The Roma Effect: IMSS Announces Test Program to Extend Benefits to Domestic Employees in Mexico

There are about 2.4 million domestic employees in Mexico, 95 percent of whom are women and do not have social security benefits. The Mexican Supreme Court of Justice recently held that it is not legal to exclude domestic employees from the country’s social security system, which is administered by the Mexican Social Security Institute (IMSS).

Mexican National Commission on Minimum Wages Approves an Increase to the 2019 Daily General Minimum Wage and Further Establishes Two Different Geographic Areas for Its Application

In December 2018, the Mexican National Commission on Minimum Wages (Comisión Nacional de los Salarios Mínimos, or CONASAMI) issued a resolution to increase the daily general minimum wage (DGMW) beginning on January 1, 2019.

New Forms Offer Flexibility for Employees Seeking Maternity Leave in Mexico

Pursuant to the November 30, 2012, amendment to the Mexican Federal Labor Law (FLL) that took effect on December 1 of the same year (the “Reform”), the FLL incorporated, among other things, changes in the law focused on maternity disability periods.

Outsourcing and the Value Added Tax: Mexico’s Third Circuit Reminds Employers to Consult the Federal Labor Law

On July 15, 2016, the Third Circuit Court on Administrative Matters, acting in plenary session (based in Jalisco), published a Judicial Interpretation titled, “Provision of Independent Services: In order to determine whether or not outsourcing personnel falls within the scope of the exemption under the Value Added Tax, as set forth in the second to last paragraph of article 14 of the applicable law, it is necessary to consult the provisions of article 15-A of the Federal Labor Law.”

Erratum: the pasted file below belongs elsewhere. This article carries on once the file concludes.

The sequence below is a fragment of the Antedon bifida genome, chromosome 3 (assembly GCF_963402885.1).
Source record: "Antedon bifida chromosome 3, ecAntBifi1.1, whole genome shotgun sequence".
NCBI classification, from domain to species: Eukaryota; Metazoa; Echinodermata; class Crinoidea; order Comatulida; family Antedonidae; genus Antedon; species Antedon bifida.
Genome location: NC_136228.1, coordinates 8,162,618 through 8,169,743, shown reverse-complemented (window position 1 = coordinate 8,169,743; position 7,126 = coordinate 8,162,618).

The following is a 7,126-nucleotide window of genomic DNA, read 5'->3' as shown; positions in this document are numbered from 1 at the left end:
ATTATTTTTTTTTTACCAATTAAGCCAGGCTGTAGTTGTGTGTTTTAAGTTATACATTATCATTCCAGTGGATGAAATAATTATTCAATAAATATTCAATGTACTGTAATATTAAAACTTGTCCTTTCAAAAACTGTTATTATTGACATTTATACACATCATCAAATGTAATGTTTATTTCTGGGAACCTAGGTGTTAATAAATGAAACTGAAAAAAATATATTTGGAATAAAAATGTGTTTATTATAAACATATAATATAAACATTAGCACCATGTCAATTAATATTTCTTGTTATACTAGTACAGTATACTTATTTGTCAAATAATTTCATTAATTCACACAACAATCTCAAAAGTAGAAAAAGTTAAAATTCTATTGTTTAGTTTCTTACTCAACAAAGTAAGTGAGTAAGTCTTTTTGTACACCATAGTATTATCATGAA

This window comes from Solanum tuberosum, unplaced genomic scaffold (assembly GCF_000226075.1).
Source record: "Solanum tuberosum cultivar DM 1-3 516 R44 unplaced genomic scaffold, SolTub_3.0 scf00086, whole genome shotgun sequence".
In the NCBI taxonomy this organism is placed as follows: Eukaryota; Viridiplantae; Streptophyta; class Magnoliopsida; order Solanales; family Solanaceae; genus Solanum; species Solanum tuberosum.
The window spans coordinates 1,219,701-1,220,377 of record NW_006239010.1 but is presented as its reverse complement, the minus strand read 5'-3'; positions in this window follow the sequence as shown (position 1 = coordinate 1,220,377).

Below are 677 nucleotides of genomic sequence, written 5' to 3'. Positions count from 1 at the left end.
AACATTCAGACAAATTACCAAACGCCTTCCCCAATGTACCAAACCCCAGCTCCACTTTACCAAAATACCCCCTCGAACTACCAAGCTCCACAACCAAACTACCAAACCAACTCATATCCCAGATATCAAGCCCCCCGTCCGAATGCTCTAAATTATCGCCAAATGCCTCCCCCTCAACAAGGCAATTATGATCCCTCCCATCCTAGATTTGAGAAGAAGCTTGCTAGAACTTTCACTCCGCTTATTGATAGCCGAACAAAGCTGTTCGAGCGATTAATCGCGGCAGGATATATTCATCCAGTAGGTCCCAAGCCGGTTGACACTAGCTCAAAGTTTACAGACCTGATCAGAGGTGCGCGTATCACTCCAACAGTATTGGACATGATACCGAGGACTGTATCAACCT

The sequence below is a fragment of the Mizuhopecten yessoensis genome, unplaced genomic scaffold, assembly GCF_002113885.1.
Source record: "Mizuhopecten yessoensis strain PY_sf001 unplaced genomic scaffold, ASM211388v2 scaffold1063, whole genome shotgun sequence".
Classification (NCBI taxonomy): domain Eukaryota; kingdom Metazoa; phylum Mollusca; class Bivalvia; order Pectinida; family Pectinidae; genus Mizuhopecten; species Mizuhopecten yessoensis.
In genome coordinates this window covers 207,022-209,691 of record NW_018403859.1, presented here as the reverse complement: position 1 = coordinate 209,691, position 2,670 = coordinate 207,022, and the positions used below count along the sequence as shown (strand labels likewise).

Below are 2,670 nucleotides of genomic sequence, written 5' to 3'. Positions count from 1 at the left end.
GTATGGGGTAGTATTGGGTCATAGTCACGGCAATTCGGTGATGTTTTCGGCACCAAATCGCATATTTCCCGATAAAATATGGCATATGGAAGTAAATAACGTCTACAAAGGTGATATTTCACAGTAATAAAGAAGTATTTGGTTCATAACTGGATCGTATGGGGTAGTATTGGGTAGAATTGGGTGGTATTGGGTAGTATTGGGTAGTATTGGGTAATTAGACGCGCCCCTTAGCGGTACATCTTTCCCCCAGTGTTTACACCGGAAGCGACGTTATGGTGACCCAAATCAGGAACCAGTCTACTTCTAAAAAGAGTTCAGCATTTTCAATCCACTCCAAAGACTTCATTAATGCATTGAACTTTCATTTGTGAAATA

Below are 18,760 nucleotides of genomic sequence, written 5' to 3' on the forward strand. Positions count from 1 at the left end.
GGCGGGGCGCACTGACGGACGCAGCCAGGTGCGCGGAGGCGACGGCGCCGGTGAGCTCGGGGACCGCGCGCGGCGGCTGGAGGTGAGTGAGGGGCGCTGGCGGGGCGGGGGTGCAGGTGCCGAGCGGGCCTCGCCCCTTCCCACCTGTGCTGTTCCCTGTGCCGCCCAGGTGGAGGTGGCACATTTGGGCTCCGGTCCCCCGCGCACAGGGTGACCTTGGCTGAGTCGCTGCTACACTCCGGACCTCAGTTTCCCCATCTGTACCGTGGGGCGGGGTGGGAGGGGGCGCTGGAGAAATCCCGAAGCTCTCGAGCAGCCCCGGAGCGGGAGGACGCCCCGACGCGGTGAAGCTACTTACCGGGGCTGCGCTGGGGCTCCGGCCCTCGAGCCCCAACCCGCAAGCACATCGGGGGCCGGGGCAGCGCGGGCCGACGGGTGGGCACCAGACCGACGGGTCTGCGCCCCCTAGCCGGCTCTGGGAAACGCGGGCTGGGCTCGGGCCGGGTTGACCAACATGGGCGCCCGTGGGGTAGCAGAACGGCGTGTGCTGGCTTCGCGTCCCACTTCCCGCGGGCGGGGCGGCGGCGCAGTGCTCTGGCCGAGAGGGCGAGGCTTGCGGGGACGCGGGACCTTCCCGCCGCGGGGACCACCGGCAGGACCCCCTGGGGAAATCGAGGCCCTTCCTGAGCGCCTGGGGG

Mexico’s Collective Bargaining Freedom Protocol: An Introduction for Employers Doing Business in Mexico

In accordance with the International Labour Standards on Freedom of Association (enshrined in the International Labour Organization (ILO) Constitution, the ILO Declaration of Philadelphia, and the ILO Declaration on Fundamental Principles and Rights at Work) and the Mexican Political Constitution, Mexico’s Administration of Labor Inspection of the Labor Ministry has issued the Collective Bargaining Freedom Protocol measure, which, among other things, establishes the procedures and rules that inspectors of the administration will have to follow when conducting labor-related inspections at the worksites of employers operating in Mexico to verify the existence or absence of collective bargaining agreements (CBAs).

Mexico Supreme Court Upholds One-Year Cap on Back Pay

On January 20, 2016, the Second Chamber of Mexico’s Supreme Court, in plenary session and by a majority vote, issued a decision holding that the reformed Article 48 of the Mexican Federal Labor Law (FLL) does not violate the Mexican Constitution. Therefore, the accrual of back salaries (or back wages) claimed by plaintiffs in cases that were filed after November 30, 2012) will be capped at one year from the date the plaintiff was allegedly discharged. The application of this amendment will not be retroactive to any case filed before November 30, 2012.